Alan you gotta read the  paper, they are not suggesting that Basques is some kind of IE related language, this is what they say at the very beginning:

Quote
So far Basque has most often been compared with Caucasic languages and been claimed to be especially related to these Caucasic languages. For example Bengtson (2003:23) assertively states:“Basque and the languages that are [sic] most closely related to it, namely the (North) Caucasian languages, and Burushaski.” Trask (1997:35) was equally assertive in the opposite direction: “Basque is a genetically isolated language: there is not the slightest shred [sic] of evidence that it is related to any other living language.” On the whole the belief that Basque and PIE have about nothing in common but (late Romance) loanwords is widespread. Bengtson (2005:33) again: “families and isolates of northern Eurasia (and extending into North America), negatively defined as those that did not fit into the developing hypotheses of Afro-Asiatic (Hamito-Semitic) and Nostratic macro-families. These entities are Basque, Caucasian, Burushaski, Yeniseian, Sino-Tibetan, and Na-Dene.” So before I proceed to show that the comparison between Basque and PIE may not be as hopeless as is usually believed, a few words about the meaning of such a comparison are necessary.

On the whole, I tend to adhere to the hypothesis that all languages are most probably related to each other within a general Proto-Sapiens super-family. For that matter, there is no particular reason why Basque and PIE should not share any single cognate. Such a complete absence would be quite puzzling. It may just be that the cognates are not transparent enough or that the right correspondences have not been discovered. This does not entail that Basque and PIE are especially related, that they form a valid primary genetic node and that they should be grouped within a new family to be created to account for the existence of such cognates. The same reasoning also applies to the comparison between Basque and Caucasic in my opinion. These three families may have cognates in common just because they represent independent and parallel transformations of the proto-language I call Pixa(Proto-Exo-African).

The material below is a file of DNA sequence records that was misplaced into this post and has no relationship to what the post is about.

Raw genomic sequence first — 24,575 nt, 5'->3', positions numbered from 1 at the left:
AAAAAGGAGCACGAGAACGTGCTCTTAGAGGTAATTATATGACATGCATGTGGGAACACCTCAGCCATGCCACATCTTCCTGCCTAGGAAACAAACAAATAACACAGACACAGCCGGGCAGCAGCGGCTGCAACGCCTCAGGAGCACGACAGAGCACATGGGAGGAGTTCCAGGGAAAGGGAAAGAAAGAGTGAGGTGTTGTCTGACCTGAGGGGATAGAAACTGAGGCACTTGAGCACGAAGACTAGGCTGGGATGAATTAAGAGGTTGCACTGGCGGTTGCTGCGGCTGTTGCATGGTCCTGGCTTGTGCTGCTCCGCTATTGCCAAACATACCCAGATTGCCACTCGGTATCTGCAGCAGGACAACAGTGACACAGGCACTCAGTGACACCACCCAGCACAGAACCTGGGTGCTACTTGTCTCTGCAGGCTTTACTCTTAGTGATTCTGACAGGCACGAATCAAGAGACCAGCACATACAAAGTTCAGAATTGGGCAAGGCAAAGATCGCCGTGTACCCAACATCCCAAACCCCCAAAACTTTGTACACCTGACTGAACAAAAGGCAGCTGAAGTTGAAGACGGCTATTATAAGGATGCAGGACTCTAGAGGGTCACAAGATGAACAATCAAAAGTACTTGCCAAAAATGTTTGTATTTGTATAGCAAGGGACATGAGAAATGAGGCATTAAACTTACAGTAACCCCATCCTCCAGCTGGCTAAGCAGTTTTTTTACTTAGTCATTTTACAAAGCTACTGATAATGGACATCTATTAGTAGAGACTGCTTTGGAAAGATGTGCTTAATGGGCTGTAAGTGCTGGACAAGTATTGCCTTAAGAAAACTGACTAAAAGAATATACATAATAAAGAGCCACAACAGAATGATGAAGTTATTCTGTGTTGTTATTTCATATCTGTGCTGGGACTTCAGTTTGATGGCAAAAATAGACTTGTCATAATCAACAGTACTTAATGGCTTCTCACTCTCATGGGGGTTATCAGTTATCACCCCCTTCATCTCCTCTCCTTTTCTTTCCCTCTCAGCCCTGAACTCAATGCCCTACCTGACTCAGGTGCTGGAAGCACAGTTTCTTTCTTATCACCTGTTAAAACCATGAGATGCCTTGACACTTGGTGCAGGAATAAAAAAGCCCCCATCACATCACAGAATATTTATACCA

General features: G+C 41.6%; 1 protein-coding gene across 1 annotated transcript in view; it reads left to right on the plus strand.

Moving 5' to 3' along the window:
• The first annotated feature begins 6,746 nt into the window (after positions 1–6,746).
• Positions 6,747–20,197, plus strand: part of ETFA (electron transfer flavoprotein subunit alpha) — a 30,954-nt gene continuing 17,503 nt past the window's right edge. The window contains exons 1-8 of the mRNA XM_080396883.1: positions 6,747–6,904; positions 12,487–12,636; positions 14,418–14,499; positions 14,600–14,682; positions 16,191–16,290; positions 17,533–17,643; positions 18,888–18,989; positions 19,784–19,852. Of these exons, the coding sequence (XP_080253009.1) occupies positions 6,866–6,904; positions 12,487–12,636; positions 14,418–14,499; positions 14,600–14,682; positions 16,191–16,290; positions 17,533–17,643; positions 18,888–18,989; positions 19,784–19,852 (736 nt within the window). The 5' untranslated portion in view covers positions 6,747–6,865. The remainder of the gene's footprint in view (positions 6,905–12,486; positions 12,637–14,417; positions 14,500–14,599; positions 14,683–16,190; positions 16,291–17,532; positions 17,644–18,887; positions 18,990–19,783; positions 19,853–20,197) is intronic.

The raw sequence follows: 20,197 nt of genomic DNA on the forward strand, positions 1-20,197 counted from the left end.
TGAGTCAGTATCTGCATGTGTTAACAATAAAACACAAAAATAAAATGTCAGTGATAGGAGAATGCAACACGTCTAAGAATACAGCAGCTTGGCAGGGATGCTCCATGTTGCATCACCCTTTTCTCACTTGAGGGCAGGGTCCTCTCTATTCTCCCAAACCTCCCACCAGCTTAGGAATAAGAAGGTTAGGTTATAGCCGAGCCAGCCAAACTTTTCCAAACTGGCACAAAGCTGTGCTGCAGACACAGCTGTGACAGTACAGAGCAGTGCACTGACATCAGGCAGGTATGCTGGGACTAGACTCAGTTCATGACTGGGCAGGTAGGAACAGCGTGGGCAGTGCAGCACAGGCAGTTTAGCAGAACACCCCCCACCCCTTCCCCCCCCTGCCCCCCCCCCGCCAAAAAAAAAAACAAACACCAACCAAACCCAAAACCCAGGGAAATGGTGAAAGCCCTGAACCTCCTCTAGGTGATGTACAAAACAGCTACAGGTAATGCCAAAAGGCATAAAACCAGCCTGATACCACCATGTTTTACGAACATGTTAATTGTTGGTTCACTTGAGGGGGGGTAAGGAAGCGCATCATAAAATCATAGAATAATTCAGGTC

If Basque can be shown to have regular phonetic correspondences with both PIE and Caucasic, then this situation raises several questions:

- Are these correspondences between Basque, PIE and Caucasic coherent enough to show that all are in fact related to one another in a way or another?

- What are the reasons to believe that Basque has a closer relationship to Caucasic than to PIE?

Here are their conclusions:

Quote

Conclusion

In the Swadesh 100-word list 30 items are based on roots shared between Basque and PIE. They are underlined in the following list (unclear cases are omitted):

All, ashes, bark, belly, big,bird,to bite, black, blood, bone, breast, to burn, claw, cloud, cold, to come, to die, dog, to drink, dry, ear, earth, to eat, egg, eye, fat-grease, feather, fire, fish, to fly, foot, full, to give, good, green, hair, hand, head, to hear, heart, horn, to kill, knee, to know, leaf, liver, long, louse, lying, man-male, many, me I, meat-flesh, moon, mountain, mouth, name, neck, new, night, nose, not, one, rain, red,road, root, round, sand, to say, to see, seed, sitting, skin, to sleep, small, smoke, standing, star, stone, sun, to swim, tail, that, this, thou, three, tongue, tooth, tree, two, to walk, warm, water, we us, what, white, who, woman, yellow.